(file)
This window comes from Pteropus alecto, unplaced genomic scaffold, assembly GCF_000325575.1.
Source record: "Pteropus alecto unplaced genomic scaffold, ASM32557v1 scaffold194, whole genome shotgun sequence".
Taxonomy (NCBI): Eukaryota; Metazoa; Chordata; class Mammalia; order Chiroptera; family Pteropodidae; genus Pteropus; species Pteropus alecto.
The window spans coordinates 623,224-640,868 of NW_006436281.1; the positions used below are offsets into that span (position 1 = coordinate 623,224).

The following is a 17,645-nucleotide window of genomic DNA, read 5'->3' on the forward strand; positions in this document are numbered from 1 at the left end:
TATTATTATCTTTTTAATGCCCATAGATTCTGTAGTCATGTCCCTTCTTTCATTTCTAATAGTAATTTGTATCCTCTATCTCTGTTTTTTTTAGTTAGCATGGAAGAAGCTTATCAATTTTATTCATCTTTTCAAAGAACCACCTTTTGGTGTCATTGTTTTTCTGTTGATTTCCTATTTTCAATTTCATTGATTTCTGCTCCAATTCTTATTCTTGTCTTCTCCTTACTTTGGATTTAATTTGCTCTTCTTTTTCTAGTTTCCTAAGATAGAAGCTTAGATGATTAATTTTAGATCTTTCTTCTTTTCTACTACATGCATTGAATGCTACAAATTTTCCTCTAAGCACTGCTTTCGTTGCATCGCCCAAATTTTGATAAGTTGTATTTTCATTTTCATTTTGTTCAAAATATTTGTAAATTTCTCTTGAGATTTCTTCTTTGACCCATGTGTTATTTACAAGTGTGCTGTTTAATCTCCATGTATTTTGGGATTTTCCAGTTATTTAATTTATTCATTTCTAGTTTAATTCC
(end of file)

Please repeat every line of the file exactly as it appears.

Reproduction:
This window comes from Pteropus alecto, unplaced genomic scaffold, assembly GCF_000325575.1.
Source record: "Pteropus alecto unplaced genomic scaffold, ASM32557v1 scaffold194, whole genome shotgun sequence".
Taxonomy (NCBI): Eukaryota; Metazoa; Chordata; class Mammalia; order Chiroptera; family Pteropodidae; genus Pteropus; species Pteropus alecto.
The window spans coordinates 623,224-640,868 of NW_006436281.1; the positions used below are offsets into that span (position 1 = coordinate 623,224).

The following is a 17,645-nucleotide window of genomic DNA, read 5'->3' on the forward strand; positions in this document are numbered from 1 at the left end:
TATTATTATCTTTTTAATGCCCATAGATTCTGTAGTCATGTCCCTTCTTTCATTTCTAATAGTAATTTGTATCCTCTATCTCTGTTTTTTTTAGTTAGCATGGAAGAAGCTTATCAATTTTATTCATCTTTTCAAAGAACCACCTTTTGGTGTCATTGTTTTTCTGTTGATTTCCTATTTTCAATTTCATTGATTTCTGCTCCAATTCTTATTCTTGTCTTCTCCTTACTTTGGATTTAATTTGCTCTTCTTTTTCTAGTTTCCTAAGATAGAAGCTTAGATGATTAATTTTAGATCTTTCTTCTTTTCTACTACATGCATTGAATGCTACAAATTTTCCTCTAAGCACTGCTTTCGTTGCATCGCCCAAATTTTGATAAGTTGTATTTTCATTTTCATTTTGTTCAAAATATTTGTAAATTTCTCTTGAGATTTCTTCTTTGACCCATGTGTTATTTACAAGTGTGCTGTTTAATCTCCATGTATTTTGGGATTTTCCAGTTATTTAATTTATTCATTTCTAGTTTAATTCC